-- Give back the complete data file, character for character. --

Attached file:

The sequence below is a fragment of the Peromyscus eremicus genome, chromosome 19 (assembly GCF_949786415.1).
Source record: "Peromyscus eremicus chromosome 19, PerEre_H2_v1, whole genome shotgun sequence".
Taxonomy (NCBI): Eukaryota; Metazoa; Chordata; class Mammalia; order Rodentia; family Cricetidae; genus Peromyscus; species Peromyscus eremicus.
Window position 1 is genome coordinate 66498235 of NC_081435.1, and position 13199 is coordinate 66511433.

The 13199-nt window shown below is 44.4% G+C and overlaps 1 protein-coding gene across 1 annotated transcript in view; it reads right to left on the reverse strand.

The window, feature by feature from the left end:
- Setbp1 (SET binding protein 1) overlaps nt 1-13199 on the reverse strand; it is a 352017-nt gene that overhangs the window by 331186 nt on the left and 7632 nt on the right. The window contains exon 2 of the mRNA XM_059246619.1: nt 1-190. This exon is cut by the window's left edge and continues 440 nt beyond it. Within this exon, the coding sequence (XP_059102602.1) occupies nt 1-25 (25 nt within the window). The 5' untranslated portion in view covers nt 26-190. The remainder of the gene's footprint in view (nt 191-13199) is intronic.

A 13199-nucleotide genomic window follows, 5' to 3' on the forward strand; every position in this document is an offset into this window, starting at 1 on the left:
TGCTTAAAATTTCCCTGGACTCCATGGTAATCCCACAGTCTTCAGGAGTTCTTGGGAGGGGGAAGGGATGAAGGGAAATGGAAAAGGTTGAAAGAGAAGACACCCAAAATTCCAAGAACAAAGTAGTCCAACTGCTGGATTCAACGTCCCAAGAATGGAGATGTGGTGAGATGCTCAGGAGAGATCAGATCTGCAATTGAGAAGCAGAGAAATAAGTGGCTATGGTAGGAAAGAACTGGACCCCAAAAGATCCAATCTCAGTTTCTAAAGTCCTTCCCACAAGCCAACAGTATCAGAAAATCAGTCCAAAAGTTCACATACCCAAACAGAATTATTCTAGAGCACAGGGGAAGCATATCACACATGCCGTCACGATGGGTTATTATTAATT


The sequence below is a fragment of the Peromyscus eremicus genome, chromosome 19 (assembly GCF_949786415.1).
Source record: "Peromyscus eremicus chromosome 19, PerEre_H2_v1, whole genome shotgun sequence".
Taxonomy (NCBI): Eukaryota; Metazoa; Chordata; class Mammalia; order Rodentia; family Cricetidae; genus Peromyscus; species Peromyscus eremicus.
Window position 1 is genome coordinate 66498235 of NC_081435.1, and position 13199 is coordinate 66511433.

The 13199-nt window shown below is 44.4% G+C and overlaps 1 protein-coding gene across 1 annotated transcript in view; it reads right to left on the reverse strand.

The window, feature by feature from the left end:
- Setbp1 (SET binding protein 1) overlaps nt 1-13199 on the reverse strand; it is a 352017-nt gene that overhangs the window by 331186 nt on the left and 7632 nt on the right. The window contains exon 2 of the mRNA XM_059246619.1: nt 1-190. This exon is cut by the window's left edge and continues 440 nt beyond it. Within this exon, the coding sequence (XP_059102602.1) occupies nt 1-25 (25 nt within the window). The 5' untranslated portion in view covers nt 26-190. The remainder of the gene's footprint in view (nt 191-13199) is intronic.

A 13199-nucleotide genomic window follows, 5' to 3' on the forward strand; every position in this document is an offset into this window, starting at 1 on the left:
TGCTTAAAATTTCCCTGGACTCCATGGTAATCCCACAGTCTTCAGGAGTTCTTGGGAGGGGGAAGGGATGAAGGGAAATGGAAAAGGTTGAAAGAGAAGACACCCAAAATTCCAAGAACAAAGTAGTCCAACTGCTGGATTCAACGTCCCAAGAATGGAGATGTGGTGAGATGCTCAGGAGAGATCAGATCTGCAATTGAGAAGCAGAGAAATAAGTGGCTATGGTAGGAAAGAACTGGACCCCAAAAGATCCAATCTCAGTTTCTAAAGTCCTTCCCACAAGCCAACAGTATCAGAAAATCAGTCCAAAAGTTCACATACCCAAACAGAATTATTCTAGAGCACAGGGGAAGCATATCACACATGCCGTCACGATGGGTTATTATTAATT